Industry calls for devaluation

HARARE - Zimbabwe must facilitate for a devaluation process of the United States Dollar to lower basic commodity prices and improve the country’s export competitiveness, the Confederation of Zimbabwe Industries (CZI) has said.

In 2009, the country ditched its infamous local currency and adopted the multi-currency system, dominated by the United States dollar and South African rand.

However, the country is failing to compete with its regional peers on exports due to the strength of the United States dollar.

Addressing delegates at the Buy Zimbabwe Retailers Conference on Wednesday, CZI president Busisa Moyo said there was a pressing need of internal devaluation in the country because consumers were bearing the cost of overpricing.

“The US dollar has a lot of positives… but there are also negatives and the negatives are the process of dollarisation was not guided and we carried our Zimbabwe dollar paradigm into the new system.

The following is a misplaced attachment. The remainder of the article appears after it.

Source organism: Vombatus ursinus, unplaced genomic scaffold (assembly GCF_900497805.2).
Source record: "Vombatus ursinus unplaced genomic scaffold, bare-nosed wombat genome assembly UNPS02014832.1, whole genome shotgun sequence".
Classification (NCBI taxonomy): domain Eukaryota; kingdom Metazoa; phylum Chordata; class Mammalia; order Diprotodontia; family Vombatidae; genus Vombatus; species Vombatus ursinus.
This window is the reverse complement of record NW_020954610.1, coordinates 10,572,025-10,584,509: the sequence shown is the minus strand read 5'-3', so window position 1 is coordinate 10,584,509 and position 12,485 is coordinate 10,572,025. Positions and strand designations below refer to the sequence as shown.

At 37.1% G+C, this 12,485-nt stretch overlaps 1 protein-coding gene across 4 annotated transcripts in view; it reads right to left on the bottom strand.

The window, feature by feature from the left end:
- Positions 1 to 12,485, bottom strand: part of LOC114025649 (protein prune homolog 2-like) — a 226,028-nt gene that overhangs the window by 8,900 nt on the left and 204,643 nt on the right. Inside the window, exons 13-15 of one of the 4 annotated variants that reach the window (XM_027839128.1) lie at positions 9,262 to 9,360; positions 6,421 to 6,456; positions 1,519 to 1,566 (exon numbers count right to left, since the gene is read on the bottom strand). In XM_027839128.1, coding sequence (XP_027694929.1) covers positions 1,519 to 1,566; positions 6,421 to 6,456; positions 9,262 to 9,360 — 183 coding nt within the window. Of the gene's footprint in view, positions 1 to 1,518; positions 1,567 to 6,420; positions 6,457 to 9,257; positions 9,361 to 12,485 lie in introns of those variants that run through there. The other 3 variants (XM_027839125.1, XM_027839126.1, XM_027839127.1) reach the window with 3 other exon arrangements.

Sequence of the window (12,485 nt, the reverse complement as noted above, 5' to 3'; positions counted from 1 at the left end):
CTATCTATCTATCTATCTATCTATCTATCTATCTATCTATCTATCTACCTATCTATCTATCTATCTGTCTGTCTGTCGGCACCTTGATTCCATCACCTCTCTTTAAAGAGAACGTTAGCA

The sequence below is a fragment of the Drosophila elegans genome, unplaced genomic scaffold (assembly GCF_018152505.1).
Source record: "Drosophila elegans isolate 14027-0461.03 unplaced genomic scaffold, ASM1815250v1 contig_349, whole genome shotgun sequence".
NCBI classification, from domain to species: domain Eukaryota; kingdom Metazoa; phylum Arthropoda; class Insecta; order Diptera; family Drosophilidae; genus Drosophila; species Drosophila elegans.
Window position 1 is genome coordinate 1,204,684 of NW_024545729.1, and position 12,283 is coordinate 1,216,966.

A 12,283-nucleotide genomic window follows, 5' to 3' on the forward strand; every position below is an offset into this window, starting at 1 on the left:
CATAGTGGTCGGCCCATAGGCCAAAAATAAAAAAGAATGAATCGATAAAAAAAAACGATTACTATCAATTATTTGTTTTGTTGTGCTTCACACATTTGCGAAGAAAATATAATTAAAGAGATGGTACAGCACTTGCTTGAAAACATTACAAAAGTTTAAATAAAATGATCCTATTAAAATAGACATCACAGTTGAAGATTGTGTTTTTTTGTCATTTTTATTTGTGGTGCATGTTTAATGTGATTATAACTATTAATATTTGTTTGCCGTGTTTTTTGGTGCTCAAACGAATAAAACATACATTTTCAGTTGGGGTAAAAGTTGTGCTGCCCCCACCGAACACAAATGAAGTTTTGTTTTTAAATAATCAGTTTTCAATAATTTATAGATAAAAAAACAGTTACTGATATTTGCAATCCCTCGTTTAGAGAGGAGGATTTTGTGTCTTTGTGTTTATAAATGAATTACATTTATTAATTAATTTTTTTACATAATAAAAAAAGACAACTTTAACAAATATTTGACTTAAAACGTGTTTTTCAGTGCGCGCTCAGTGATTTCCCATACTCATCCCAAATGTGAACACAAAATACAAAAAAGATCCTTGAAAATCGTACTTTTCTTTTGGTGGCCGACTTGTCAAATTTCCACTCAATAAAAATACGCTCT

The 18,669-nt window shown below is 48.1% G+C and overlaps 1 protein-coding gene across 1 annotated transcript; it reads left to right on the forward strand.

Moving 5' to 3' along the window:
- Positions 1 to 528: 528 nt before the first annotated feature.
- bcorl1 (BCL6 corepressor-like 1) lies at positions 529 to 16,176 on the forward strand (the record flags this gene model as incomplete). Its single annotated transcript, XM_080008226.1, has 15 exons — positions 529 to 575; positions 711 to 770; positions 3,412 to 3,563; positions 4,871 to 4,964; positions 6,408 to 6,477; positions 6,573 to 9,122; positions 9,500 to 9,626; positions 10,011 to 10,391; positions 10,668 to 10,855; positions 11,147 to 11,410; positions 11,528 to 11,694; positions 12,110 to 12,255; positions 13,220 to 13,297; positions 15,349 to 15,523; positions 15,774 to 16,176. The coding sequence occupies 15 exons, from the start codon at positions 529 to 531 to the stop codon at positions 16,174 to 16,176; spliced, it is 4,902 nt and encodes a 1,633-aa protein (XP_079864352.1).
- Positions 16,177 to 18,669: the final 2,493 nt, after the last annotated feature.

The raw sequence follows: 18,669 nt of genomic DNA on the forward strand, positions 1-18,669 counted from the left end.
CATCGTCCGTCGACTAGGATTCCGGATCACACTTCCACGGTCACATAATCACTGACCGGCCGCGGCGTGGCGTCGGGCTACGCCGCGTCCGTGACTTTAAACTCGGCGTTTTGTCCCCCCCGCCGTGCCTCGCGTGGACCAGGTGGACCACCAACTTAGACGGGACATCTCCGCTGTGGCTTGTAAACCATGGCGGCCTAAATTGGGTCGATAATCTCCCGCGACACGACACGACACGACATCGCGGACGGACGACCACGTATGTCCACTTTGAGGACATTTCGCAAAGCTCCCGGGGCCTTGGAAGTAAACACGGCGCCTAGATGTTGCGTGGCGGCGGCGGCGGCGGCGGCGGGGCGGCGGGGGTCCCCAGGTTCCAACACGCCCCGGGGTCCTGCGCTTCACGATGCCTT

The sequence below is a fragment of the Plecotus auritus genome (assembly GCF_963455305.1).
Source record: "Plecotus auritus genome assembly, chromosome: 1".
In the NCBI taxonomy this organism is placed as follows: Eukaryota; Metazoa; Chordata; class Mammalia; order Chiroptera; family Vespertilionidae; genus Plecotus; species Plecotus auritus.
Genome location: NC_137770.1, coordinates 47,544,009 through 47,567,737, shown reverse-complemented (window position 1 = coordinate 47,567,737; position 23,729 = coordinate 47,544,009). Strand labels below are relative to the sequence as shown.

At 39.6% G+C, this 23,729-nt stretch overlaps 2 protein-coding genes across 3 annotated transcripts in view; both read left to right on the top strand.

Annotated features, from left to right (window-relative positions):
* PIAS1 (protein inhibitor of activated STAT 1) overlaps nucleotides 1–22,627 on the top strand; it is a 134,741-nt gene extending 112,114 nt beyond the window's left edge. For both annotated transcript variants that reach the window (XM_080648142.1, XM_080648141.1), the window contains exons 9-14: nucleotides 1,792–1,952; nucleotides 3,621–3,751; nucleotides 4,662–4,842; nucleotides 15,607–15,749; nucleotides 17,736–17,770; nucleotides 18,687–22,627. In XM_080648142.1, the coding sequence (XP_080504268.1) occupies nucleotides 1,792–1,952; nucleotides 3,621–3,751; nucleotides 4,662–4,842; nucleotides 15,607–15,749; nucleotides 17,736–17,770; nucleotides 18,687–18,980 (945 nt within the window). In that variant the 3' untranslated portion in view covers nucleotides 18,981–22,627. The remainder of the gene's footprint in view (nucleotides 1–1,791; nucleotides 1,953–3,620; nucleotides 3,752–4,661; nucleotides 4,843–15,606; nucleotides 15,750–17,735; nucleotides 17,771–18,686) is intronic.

“There are huge price differentials in the country because of this. That is why you see Zesa charging 14 cents or 12,5 cents for the cost of two. The landing cost for fuel is 60 cents but we all pay for diesel at $1,10, per litre” he said, adding that government had to take the initiative and address the situation.

Devaluation is an official lowering of the exchange value of a country’s currency relative to other currencies.

The CZI boss said that the United States dollar was grossly overvalued in Zimbabwe, hurting export competitiveness with exports remaining subdued against a huge import bill and urged government to undertake internal devaluation to promote competitiveness.